The CMA, now under the leadership of Dr Brian Day, is turning its attention to hospital funding reform and medical school tuition assistance.
A CMA conference discussed hospital funding in late October. Dr Day said that :
We need some significant changes in the way we pay for health care delivery, especially in the institutional setting. We need to make hospitals more efficient and service oriented and treat patients, physicians and hospitals as value centres, not cost centres.One interesting piece of news from that CMA update is the mention of a "special working group" recently established "to investigate patient-focused funding as it relates to both hospitals and physicians." The group will submit a proposal to the board of directors of the CMA next year, so it appears patient-focused funding won't soon be forgotten. It will be interesting to find out whether any federal political parties take up the cause. (I wrote about Dr Day's patient-focused funding proposal .)
The CMA is also taking a look at governments' role in keeping medical residents' expenses down. In late September, Dr Day :
Many Canadians might not recognize that increasingly onerous medical student debt levels are an important health human resource issue. Concern about medical student debt limits the accessibility of a medical education and may also affect diversity within the medical profession. [...]Of course, the issue of med students' rising levels of debt isn't a new one. The results of the last National Physician Survey in 2005 . (See also the that first-year medical school fees have passed $12,000 this year.)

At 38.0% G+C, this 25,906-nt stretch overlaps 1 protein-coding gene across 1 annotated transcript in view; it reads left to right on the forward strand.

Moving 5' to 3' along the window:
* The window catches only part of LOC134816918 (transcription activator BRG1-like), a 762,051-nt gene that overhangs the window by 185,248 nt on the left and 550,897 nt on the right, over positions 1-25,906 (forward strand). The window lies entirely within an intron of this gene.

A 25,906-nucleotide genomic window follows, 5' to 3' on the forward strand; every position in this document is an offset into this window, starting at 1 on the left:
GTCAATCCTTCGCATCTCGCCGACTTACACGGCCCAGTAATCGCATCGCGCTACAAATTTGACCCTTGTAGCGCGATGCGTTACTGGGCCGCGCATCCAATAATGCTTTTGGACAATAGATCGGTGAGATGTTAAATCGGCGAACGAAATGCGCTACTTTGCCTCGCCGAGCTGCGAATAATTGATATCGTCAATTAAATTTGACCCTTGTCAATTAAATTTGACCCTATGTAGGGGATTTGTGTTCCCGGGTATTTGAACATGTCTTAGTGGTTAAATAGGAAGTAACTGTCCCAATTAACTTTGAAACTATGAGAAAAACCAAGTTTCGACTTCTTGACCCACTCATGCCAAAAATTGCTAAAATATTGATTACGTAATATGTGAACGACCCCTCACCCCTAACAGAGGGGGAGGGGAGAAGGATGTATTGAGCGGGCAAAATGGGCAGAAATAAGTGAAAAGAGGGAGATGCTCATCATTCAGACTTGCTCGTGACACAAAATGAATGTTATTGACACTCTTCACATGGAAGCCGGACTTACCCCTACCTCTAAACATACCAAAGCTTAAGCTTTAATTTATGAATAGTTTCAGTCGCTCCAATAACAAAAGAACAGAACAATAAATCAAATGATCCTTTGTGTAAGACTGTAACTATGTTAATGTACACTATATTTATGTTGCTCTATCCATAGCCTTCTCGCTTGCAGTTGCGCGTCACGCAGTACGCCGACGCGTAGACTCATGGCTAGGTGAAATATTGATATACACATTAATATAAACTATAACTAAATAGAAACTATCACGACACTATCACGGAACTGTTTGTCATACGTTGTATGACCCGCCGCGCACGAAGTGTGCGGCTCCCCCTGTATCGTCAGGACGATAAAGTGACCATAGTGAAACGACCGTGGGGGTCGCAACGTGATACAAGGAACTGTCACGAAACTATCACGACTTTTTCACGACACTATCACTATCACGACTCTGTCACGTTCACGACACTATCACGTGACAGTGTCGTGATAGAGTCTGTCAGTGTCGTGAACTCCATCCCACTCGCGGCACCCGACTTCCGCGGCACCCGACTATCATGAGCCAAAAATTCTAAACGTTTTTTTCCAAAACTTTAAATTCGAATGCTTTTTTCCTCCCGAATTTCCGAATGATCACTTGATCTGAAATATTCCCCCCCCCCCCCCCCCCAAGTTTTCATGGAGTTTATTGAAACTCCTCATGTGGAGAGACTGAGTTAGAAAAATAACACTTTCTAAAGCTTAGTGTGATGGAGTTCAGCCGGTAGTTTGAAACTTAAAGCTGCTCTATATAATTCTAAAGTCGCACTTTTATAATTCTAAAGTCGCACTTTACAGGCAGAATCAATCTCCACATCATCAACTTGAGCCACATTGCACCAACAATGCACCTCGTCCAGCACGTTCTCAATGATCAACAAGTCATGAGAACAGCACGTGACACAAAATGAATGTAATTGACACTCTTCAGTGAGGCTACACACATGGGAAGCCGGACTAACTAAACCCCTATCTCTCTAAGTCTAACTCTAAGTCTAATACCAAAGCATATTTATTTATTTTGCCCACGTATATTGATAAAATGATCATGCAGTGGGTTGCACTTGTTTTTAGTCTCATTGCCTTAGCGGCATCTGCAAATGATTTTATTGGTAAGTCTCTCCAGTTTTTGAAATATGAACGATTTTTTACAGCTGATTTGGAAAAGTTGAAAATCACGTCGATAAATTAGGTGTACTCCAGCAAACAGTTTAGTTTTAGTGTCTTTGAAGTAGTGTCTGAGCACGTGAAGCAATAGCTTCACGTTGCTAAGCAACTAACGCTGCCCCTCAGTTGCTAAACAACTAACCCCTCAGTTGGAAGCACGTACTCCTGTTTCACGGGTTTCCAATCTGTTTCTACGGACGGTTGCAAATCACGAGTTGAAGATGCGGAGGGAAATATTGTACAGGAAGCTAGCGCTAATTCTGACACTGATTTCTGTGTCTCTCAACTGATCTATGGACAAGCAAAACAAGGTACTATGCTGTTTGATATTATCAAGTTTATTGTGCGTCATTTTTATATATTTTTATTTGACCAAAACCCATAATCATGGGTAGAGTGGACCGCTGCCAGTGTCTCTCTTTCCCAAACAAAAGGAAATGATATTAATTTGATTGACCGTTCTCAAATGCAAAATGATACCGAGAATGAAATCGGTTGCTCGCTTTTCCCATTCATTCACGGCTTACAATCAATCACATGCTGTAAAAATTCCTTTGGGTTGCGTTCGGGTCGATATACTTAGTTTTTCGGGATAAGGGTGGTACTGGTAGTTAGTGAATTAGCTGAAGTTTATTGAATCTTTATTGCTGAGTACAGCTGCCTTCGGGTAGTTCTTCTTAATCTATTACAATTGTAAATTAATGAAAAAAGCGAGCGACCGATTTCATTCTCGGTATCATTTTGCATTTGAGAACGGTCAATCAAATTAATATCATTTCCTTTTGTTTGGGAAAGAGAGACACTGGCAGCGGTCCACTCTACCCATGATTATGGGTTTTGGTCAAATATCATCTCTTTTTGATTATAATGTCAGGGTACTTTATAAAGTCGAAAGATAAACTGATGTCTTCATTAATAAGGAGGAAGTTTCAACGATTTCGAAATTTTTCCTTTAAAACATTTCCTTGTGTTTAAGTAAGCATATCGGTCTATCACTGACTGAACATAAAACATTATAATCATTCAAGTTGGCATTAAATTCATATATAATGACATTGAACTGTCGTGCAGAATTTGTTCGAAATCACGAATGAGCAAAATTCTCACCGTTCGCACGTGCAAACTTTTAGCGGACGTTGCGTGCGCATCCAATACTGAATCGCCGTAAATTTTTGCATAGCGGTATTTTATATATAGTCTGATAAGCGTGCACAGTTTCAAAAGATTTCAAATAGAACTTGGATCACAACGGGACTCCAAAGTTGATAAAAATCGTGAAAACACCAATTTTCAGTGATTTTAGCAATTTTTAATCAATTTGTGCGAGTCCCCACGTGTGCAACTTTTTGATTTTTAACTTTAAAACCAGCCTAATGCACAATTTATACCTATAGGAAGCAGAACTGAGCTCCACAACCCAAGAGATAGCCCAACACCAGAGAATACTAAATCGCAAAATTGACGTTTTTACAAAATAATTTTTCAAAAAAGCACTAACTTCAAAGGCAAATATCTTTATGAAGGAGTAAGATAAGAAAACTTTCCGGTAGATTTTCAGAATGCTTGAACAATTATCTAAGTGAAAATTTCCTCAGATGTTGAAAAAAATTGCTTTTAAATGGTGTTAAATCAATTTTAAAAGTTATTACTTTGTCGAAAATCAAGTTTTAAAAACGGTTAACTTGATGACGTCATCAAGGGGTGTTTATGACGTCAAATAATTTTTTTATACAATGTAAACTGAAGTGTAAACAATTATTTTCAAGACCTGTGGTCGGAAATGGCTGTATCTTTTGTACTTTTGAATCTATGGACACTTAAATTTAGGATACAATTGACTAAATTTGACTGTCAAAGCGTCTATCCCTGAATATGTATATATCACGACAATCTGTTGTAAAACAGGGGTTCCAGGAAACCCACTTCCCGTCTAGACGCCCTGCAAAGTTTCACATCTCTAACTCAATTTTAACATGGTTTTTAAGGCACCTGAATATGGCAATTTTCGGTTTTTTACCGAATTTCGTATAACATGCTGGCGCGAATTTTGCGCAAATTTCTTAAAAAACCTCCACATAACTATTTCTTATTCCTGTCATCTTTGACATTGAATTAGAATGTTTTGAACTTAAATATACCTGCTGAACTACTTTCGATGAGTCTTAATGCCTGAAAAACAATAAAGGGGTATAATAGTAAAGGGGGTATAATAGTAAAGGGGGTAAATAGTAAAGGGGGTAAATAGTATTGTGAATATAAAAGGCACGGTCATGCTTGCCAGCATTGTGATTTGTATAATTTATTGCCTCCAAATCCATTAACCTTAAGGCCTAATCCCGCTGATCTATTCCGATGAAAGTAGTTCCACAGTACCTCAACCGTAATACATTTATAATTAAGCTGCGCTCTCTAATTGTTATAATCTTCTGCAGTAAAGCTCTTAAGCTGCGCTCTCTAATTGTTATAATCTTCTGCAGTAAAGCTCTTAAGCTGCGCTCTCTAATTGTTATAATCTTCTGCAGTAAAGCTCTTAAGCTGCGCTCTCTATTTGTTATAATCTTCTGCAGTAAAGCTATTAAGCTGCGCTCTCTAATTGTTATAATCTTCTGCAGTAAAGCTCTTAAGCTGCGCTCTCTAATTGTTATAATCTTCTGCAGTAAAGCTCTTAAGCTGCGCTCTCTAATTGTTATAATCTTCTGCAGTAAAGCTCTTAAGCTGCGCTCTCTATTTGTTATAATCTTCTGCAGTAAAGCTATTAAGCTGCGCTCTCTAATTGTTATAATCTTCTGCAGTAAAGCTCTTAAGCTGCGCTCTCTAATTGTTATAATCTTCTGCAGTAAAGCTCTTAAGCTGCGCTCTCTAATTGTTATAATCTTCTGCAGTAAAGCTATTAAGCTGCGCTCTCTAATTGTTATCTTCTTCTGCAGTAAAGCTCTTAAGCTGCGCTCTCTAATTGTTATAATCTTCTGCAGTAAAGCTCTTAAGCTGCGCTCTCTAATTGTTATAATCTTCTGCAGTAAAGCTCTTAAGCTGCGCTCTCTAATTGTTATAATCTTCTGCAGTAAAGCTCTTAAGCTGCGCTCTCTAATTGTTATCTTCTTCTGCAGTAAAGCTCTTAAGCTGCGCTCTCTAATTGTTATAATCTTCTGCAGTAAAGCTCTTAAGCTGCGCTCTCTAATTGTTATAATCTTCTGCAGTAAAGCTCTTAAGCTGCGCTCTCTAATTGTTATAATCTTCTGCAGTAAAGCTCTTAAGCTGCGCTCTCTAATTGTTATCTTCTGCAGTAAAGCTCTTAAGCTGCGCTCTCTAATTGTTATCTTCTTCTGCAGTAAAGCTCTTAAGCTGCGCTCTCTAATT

A recent survey of residents found that their average accumulated debt has reached $158,000, almost four times the average debt of British medical graduates. Moreover, this level of debt is growing since resident trainees are required to start repaying interest and principal on government student loans immediately following medical school even though 2 to 7 more years of training remain. Residents do receive a relatively modest salary during postgraduate training, but they also have expenses such as mandatory fees. When combined with student loan repayment, this leaves little money for basics or raising a family. [...]
The federal government should allow medical residents to postpone [loan repayments] and allow new graduates to make career decisions based on where they can best contribute, and not on their accumulating debt.
Dr Day is the only person to be featured in an NRM Q&A twice; he first appeared , after he was elected CMA president, and then , when he finally took office.
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